PROS:
Knows England squad well
CONS:
Inexperienced. And unlikely to make the wholesale changes that is needed

eddie-howe-8x6549-2053453_478x359Although the Bournemouth story is not so much the fairy tale some make it out to be (they broke Financial ‘Fair’ Play rules to get to where they are) there is no denying that the job EDDIE HOWE has done at The Cherries has been anything short of remarkable; getting such a small club into the Premier League, and then keeping them there. It could work, but only if he’s given time to build something
PROS:
Young, hungry and would give it his all
CONS:
Looks like a P.E teacher

salford-cityWith Iceland’s heroics in the Euros, with joint-managers in the dugout, perhaps that route is one that could be worth a try, seeing as we’ve tried every other option; ANTHONY JOHNSON and BERNARD MORLEY have done a cracking job at Salford, earning two consecutive promotions. And one thing is for sure, they’d definitely take no prisoners
PROS:
Would have the team playing with balls
CONS:
Would spend most games sat in the stands

But does the new manager have to be English? There are plenty of managers who have been relatively successful in charge of foreign nations; Lars Lagerbäck of Iceland (as we found out, the hard way) Otto Rehhagel of Greece’ 2004 European triumph and most recently Juan Pizzi – who won the Copa America, beating his home-country Argentina in the final. According to a poll on @lqd_football, 71% say that it doesn’t matter if they’re English or not. And, if they’re the best man for the job, does it really matter? So who, from beyond the English borders, could potentially take over at Wembley?

RodgersOne name that has been mentioned a lot, is BRENDAN RODGERS. The Northern Irishman had a decent couple of seasons at Swansea and one good season at Liverpool – aided by Suarez’ goals – but is ultimately a bit of a joke figure. He’s just joined Celtic where he would be reluctant to move from, given that he’s guaranteed to win a league trophy
PROS:
Shows character
CONS:
Would keep picking Liverpool players regardless of form – like a Northern Irish Roy Hodgson

wenger...As his time at Arsenal is about over, ARSENE WENGER may be up for a new challenge, and as the England job would not mean any upheaval, it’s one that may interest the Frenchman. But unfortunately, Wenger is not the winner that he once was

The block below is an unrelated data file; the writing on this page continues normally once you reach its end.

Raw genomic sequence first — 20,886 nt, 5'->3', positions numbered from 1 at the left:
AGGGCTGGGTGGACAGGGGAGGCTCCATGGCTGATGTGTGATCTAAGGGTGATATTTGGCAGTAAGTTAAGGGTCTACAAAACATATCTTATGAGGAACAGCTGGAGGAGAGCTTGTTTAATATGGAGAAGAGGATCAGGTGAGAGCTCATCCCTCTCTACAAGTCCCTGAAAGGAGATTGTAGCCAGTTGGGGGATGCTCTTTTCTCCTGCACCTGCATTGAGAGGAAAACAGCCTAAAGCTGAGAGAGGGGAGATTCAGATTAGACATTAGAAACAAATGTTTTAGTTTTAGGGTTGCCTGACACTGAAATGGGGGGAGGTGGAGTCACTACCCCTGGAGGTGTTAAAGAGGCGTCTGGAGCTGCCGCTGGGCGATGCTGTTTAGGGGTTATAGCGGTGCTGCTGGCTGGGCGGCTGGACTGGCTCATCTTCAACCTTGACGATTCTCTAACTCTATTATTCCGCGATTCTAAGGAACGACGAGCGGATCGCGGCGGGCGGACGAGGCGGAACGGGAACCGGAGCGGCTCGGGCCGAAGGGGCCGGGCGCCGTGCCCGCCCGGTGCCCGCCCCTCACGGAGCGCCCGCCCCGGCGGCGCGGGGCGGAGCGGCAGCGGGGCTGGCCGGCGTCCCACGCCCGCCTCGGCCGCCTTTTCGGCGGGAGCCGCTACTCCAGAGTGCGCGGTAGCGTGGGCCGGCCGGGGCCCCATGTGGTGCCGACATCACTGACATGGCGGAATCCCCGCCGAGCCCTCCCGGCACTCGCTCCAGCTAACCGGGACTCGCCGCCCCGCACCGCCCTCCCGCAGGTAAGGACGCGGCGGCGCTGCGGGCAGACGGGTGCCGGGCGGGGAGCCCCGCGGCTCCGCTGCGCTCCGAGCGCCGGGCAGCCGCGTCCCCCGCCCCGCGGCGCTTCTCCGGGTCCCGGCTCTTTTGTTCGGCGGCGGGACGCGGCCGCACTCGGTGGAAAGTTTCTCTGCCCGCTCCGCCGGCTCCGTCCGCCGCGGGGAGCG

PROS:
Can’t spend money in international football – ideal for him
CONS:
Bit of a football dinosaur. Like a French Roy Hodgson

Louis_van_Gaal_2911698bHe’s available after being sacked by Manchester United, and LOUIS VAN GAAL has plenty of international experience. It’s a job he would probably be interested in, but the Dutchman would not be a popular choice, especially from the Manchester branch of the English fan base
PROS:
Brought Rashford onto the scene and would be happy to bring through youth
CONS:
Would play a boring brand of football. No one likes him. Bit of a dick

article-2315237-0A76EE17000005DC-84_306x423As his Spain future is up in the air, VINCENTE DEL BOSQUE may be on the lookout for a fresh challenge sooner than later. Whilst his last two campaigns have been disappointing, his CV boasts of managing, probably the best international side of all time, and has a European Championship and, of course, a World Cup in his medal cabinet
PROS:
He’s a winner at major tournaments
CONS:
Unlikely to want the job

jurgen-klinsmann-usaUSA manager JÜRGEN KLINSMANN has said that the England job would interest him. But I doubt Klinsmann would interest England.
PROS:
Has a decade worth of international management experience
CONS:
Not rated by United States’ fans – would have little hope of winning over the English

Slaven-BilicEngland fans are still having nightmares about SLAVEN BILIC, but there is no denying that he’s a top manager – perhaps even a little bit underrated by the football world. He has experience of managing at an international tournament and the job he did at West Ham last season was nothing short of superb.
PROS:
Would definitely give the West Ham lads a deserving call-up

CONS:
Looks like ‘head’ from Art Attack

SirAlexFerguson_783277A bit left field, but I wouldn’t mind betting that SIR ALEX FERGUSON would, at least be a little tiny bit tempted to come out of retirement to take England to a World Cup. He’d certainly be able to do the job, and the ‘hair dryer’ treatment may just be what some of our ‘superstars’ need.
PROS:
One of the best manager of all time

CONS:
Scottish